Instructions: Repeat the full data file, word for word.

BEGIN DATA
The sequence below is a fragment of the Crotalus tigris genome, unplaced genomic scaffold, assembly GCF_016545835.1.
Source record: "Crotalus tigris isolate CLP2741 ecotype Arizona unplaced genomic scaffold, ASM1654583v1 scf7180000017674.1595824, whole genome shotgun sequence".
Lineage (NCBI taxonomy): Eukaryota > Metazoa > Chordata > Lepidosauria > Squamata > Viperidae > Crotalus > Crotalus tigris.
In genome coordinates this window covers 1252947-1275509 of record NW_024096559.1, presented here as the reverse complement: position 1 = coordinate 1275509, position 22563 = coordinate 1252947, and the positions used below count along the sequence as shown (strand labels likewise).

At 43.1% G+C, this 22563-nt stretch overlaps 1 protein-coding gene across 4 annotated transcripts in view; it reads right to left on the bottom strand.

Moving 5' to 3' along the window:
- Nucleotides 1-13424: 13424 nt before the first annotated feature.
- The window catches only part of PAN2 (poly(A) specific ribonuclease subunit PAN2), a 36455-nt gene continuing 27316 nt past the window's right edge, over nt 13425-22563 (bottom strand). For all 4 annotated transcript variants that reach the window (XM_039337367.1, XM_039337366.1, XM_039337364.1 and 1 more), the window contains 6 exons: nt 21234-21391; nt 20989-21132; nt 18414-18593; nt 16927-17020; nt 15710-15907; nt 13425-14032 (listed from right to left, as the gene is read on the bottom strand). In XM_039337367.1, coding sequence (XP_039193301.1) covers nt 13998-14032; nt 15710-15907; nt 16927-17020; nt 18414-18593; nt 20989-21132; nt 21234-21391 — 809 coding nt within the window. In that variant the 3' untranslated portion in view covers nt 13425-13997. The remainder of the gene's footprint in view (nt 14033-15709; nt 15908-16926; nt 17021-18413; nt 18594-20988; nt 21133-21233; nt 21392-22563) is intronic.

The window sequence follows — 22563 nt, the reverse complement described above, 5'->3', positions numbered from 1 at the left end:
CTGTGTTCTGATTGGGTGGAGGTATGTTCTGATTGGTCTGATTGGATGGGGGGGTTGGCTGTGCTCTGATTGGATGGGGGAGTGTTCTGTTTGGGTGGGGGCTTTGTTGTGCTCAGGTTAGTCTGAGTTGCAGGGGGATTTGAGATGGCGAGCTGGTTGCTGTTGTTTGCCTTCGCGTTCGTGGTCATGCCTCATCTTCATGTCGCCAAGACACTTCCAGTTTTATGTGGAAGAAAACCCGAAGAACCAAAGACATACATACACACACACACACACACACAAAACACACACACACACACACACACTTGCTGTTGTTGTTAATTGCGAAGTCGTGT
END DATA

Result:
The sequence below is a fragment of the Crotalus tigris genome, unplaced genomic scaffold, assembly GCF_016545835.1.
Source record: "Crotalus tigris isolate CLP2741 ecotype Arizona unplaced genomic scaffold, ASM1654583v1 scf7180000017674.1595824, whole genome shotgun sequence".
Lineage (NCBI taxonomy): Eukaryota > Metazoa > Chordata > Lepidosauria > Squamata > Viperidae > Crotalus > Crotalus tigris.
In genome coordinates this window covers 1252947-1275509 of record NW_024096559.1, presented here as the reverse complement: position 1 = coordinate 1275509, position 22563 = coordinate 1252947, and the positions used below count along the sequence as shown (strand labels likewise).

At 43.1% G+C, this 22563-nt stretch overlaps 1 protein-coding gene across 4 annotated transcripts in view; it reads right to left on the bottom strand.

Moving 5' to 3' along the window:
- Nucleotides 1-13424: 13424 nt before the first annotated feature.
- The window catches only part of PAN2 (poly(A) specific ribonuclease subunit PAN2), a 36455-nt gene continuing 27316 nt past the window's right edge, over nt 13425-22563 (bottom strand). For all 4 annotated transcript variants that reach the window (XM_039337367.1, XM_039337366.1, XM_039337364.1 and 1 more), the window contains 6 exons: nt 21234-21391; nt 20989-21132; nt 18414-18593; nt 16927-17020; nt 15710-15907; nt 13425-14032 (listed from right to left, as the gene is read on the bottom strand). In XM_039337367.1, coding sequence (XP_039193301.1) covers nt 13998-14032; nt 15710-15907; nt 16927-17020; nt 18414-18593; nt 20989-21132; nt 21234-21391 — 809 coding nt within the window. In that variant the 3' untranslated portion in view covers nt 13425-13997. The remainder of the gene's footprint in view (nt 14033-15709; nt 15908-16926; nt 17021-18413; nt 18594-20988; nt 21133-21233; nt 21392-22563) is intronic.

The window sequence follows — 22563 nt, the reverse complement described above, 5'->3', positions numbered from 1 at the left end:
CTGTGTTCTGATTGGGTGGAGGTATGTTCTGATTGGTCTGATTGGATGGGGGGGTTGGCTGTGCTCTGATTGGATGGGGGAGTGTTCTGTTTGGGTGGGGGCTTTGTTGTGCTCAGGTTAGTCTGAGTTGCAGGGGGATTTGAGATGGCGAGCTGGTTGCTGTTGTTTGCCTTCGCGTTCGTGGTCATGCCTCATCTTCATGTCGCCAAGACACTTCCAGTTTTATGTGGAAGAAAACCCGAAGAACCAAAGACATACATACACACACACACACACACACAAAACACACACACACACACACACACTTGCTGTTGTTGTTAATTGCGAAGTCGTGT